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Ellsworth Sourcewater Protection Plan December 2004 Rev. September 2005 Page 6 of 63

II. The Stakeholders The Branch Lake Sourcewater Protection Stakeholders form a lively group unusually well-versed in sourcewater protection. They work well together and were ready to get started on an action plan at the first meeting. A list of the members and their affiliations follows:

Larry Wilson, Superintendent, Water Department Michele Gagnon, City Planner, City of Ellsworth Tom Fullam, Code Enforcement Officer (CEO), City of Ellsworth Myron Grant, Highway Foreman, City of Ellsworth Bernie Hussey, Highway Grader Operator, City of Ellsworth Anne Hayes, Branch Pond Association (BPA) & Ellsworth Water Supply Commission Laura Wilson, Assistant Scientist, University of Maine Cooperative Extension Service (UMCE) Liz Petterson, District Manager, Hancock County Soil & Water Conservation District (SWCD) Chuck McClead, watershed resident in the Town of Dedham (Lucerne-in-Maine) Susan Breau, Sourcewater Program Manager, MRWA

  • III.

    Introduction to Branch Lake and the Ellsworth Water Department

    • A.

      Natural Setting of Branch Lake and the Watershed

The Branch Lake watershed is located in the mid-coast section of Maine in the City of

Ellsworth and the Towns of Dedham and watershed location and topography.

Orland in Hancock Figure 2 shows

County. Figure land features

1 shows the from aerial

photographs.

The

watershed

area

is

underlain

by

Devonian

granite.

Glacial

heterogeneous mixture of sand, silt, clay and stones, is the surficial material in the

till, a area.

The entire

watershed of Branch Lake

(direct and indirect drainage)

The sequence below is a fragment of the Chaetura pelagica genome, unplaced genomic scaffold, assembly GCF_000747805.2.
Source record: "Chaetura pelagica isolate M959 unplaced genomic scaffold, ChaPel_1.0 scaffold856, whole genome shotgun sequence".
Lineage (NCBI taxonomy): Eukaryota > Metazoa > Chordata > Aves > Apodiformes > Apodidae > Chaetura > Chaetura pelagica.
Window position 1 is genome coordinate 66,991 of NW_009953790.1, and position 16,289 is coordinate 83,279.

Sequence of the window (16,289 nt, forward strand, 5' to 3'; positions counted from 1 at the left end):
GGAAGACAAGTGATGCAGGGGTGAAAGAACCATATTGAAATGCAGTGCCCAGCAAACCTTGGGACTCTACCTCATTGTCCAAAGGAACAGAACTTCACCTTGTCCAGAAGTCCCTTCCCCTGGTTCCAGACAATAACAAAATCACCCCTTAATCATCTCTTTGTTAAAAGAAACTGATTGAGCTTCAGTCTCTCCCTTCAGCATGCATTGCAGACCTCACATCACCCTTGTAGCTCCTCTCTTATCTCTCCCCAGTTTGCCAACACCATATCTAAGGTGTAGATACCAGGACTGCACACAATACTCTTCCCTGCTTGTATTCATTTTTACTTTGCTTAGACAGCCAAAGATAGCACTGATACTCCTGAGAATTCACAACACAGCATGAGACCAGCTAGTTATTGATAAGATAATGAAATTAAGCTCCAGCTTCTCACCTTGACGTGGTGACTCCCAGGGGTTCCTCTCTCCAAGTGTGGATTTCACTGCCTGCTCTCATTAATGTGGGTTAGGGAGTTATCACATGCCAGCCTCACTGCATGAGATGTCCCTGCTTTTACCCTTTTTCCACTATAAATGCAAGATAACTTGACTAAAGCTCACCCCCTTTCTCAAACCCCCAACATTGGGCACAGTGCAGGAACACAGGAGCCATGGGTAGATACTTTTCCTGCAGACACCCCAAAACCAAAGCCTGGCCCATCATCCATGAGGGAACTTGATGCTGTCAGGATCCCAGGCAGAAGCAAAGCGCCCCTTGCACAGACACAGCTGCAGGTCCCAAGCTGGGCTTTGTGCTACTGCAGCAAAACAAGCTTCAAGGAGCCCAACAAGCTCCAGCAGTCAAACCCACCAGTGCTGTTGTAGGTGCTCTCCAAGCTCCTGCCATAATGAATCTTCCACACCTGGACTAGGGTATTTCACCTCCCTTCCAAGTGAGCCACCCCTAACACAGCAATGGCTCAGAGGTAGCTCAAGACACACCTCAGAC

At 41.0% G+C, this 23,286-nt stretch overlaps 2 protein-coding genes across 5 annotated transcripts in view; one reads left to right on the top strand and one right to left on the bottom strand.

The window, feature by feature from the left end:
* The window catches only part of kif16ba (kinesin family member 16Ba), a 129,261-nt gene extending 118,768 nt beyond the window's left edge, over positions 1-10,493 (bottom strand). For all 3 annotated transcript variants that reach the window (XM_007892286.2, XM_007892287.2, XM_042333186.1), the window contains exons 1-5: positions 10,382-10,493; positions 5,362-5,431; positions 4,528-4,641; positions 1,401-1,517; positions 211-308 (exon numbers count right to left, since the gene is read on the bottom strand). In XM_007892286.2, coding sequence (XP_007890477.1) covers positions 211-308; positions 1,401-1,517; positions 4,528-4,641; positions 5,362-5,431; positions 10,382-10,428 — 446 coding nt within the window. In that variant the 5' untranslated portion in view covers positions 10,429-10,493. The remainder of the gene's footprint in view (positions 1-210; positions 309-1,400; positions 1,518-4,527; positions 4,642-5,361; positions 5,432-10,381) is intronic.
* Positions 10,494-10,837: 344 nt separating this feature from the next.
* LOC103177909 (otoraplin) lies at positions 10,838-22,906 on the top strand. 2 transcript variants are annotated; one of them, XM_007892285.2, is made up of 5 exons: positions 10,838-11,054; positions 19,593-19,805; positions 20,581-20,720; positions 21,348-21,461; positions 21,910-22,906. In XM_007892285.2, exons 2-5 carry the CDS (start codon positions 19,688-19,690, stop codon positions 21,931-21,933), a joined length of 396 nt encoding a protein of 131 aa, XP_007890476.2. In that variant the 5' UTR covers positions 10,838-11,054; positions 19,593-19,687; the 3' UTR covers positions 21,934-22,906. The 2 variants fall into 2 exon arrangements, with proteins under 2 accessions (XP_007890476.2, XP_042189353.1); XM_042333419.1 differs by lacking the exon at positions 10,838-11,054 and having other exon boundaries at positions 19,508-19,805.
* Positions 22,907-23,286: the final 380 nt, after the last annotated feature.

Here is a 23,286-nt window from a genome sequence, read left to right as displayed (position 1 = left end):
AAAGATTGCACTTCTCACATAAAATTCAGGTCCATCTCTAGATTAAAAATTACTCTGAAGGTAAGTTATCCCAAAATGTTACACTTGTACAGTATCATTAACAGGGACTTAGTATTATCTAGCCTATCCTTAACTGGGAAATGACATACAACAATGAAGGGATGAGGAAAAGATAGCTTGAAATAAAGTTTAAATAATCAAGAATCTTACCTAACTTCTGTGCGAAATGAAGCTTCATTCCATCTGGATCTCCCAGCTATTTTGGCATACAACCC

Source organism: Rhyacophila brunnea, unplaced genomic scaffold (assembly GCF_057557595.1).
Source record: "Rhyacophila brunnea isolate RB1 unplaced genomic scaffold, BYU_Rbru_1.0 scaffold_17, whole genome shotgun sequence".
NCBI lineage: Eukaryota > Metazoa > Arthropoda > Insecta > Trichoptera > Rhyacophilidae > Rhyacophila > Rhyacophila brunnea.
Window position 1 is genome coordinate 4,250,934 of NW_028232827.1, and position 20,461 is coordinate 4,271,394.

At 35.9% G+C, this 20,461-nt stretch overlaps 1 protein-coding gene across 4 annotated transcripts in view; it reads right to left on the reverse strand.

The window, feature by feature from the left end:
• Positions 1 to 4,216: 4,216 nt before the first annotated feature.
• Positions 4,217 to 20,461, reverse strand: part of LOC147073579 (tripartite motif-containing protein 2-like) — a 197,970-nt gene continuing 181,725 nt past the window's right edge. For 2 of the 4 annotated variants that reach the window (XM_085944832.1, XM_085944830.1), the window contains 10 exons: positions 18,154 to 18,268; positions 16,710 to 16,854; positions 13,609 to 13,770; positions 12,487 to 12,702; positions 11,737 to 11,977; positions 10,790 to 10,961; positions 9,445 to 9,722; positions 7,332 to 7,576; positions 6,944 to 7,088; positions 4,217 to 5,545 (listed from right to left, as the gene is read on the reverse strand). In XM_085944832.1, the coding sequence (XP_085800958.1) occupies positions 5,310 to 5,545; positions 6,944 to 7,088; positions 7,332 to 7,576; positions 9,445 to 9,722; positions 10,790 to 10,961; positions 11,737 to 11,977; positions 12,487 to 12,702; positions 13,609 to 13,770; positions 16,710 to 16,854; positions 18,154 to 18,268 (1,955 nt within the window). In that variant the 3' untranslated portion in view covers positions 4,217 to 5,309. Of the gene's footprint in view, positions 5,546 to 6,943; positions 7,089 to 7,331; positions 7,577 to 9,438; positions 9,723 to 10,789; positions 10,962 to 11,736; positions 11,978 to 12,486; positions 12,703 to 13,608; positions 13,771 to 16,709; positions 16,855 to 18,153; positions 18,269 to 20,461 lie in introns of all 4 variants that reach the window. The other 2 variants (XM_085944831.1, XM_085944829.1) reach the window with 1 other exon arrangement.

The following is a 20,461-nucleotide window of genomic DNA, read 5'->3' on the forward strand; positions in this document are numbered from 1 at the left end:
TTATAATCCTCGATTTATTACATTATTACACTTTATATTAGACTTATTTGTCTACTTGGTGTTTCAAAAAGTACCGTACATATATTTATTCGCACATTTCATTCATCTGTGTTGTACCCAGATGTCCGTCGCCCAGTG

is

80.70

square

kilometers

(31.16 sq. mi.). The direct

drainage area of Branch Lake

is

60.59

square

kilometers (23.39 sq. streams and brooks,

mi.). Recharge to the lake consists of surface runoff, inflow from groundwater influx, and direct precipitation on the lake surface.

The lake is more than three miles long and has two basins. Stream which flows to the Union River, downgradient of which

It drains to Branch is the ocean.

Lake

B. Branch Lake Characteristics and Water Quality The photographs in Appendix A show Branch Lake and part of the watershed. The Maine Volunteer Lake Monitoring Program (VLMP), funded in part by the USEPA and Maine Department of Environmental Protection (DEP), trains and assists volunteers state-wide in testing surface water quality. Water quality data has been sporadically collected on Branch Lake by VLMP monitors since 1974. Selected characteristics of Branch Lake are listed in Table 1. A VLMP report from 2003 notes that water quality in the lake is currently excellent in the north basin, and above average in the south basin. The data indicate that the south basin, where the Water Department intake is located, has higher temperatures, greater nutrient enrichment and lower water quality than the north basin. The Water Department and local residents have observed localized algal blooms in the lake. The lake supports both a warm and a cold water fishery.

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